Toronto’s University Health Network (UHN) and health care facilities in British Columbia’s lower mainland are piloting an effort to curb the volume of personal protective equipment (PPE) and medical single-use plastics (mSUP) discarded to landfill. The initiative, sponsored by the Canadian Coalition for Green Health Care, is one of five projects recently receiving federal funding to advance approaches to reduce plastic waste and recapture it for new purposes.
“Ultimately, we hope to demonstrate that applying a circular economy lens to purchasing decisions in hospitals can both save money and our planet,” explains Neil Ritchie, executive director of the Green Health Care Coalition.
To do so, project partners and advisors will explore options to reduce, reuse and recycle PPE and mSUP before disposal. They will study the feasibility of, and develop protocol for, reclaiming various materials that have previously been viewed as single-use items. That also involves working with waste services providers to identify required processing capacity at recycling facilities, as well as required collection and storage procedures within health care facilities, and measures for safe handling at all points of the circular journey.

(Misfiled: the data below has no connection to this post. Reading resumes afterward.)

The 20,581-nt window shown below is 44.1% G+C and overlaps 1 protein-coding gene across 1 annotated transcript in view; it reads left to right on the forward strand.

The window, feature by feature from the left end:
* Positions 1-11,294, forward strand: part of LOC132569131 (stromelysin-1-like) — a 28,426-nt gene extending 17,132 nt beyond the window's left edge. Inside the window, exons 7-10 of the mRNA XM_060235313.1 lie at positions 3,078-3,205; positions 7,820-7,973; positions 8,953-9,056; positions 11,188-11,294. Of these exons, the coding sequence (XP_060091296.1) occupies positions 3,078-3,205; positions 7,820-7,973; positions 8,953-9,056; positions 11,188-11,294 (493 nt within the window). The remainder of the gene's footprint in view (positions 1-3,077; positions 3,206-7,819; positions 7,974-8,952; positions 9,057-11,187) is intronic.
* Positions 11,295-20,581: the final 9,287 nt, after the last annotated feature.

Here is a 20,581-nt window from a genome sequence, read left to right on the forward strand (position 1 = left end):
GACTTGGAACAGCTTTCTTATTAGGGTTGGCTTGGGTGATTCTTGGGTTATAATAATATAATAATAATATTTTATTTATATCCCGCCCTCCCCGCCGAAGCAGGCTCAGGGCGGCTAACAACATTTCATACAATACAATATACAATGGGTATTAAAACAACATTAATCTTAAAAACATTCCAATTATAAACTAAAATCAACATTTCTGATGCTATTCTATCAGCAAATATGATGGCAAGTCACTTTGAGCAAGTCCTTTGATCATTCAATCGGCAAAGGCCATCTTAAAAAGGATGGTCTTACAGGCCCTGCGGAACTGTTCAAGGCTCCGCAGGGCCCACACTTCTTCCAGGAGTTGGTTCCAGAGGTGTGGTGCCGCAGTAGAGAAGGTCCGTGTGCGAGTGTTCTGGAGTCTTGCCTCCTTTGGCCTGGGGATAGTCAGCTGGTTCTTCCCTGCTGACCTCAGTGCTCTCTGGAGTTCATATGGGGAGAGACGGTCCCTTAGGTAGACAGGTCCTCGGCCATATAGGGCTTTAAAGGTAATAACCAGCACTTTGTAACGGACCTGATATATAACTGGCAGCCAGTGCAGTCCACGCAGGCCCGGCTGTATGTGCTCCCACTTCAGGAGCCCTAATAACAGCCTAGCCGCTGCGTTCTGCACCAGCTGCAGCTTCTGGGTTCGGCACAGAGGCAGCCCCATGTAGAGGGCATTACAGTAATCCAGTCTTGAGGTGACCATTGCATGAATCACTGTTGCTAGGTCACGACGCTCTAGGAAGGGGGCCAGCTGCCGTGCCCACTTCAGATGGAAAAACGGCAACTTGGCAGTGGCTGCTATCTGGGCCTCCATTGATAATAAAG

“We will conduct important first-person research that can inform the sector on best practices for PPE waste management. It will also help develop operational expertise among the various stakeholders engaged in the acquisition, use/re-use, recycling and disposal of PPEs and selected mSUPs,” Ritchie affirms.
All interested parties are invited to learn more about the project’s scope during a webinar scheduled for May 11. The federal government has allocated about $250,000 to underwrite the project. The four other grant recipients are:
- Conference Board of Canada, awarded $390,000 to conduct research and develop a convening platform to inform Canada’s transition to a circular plastics economy;
- Scout Environmental, granted $300,000 to develop a network that will be used to facilitate industry collaboration to reduce plastic waste;
- Ontario Ministry of the Environment, Conservation and Parks, receiving $250,000 to improve the management of compostable products and support the development of new standards for bioplastics; and
- Bluenose Coastal Action Foundation, allocated $100,000 to study the link between single-use plastic pollution and microplastic accumulation, and to develop strategies for preventing plastic pollution in Atlantic Canada.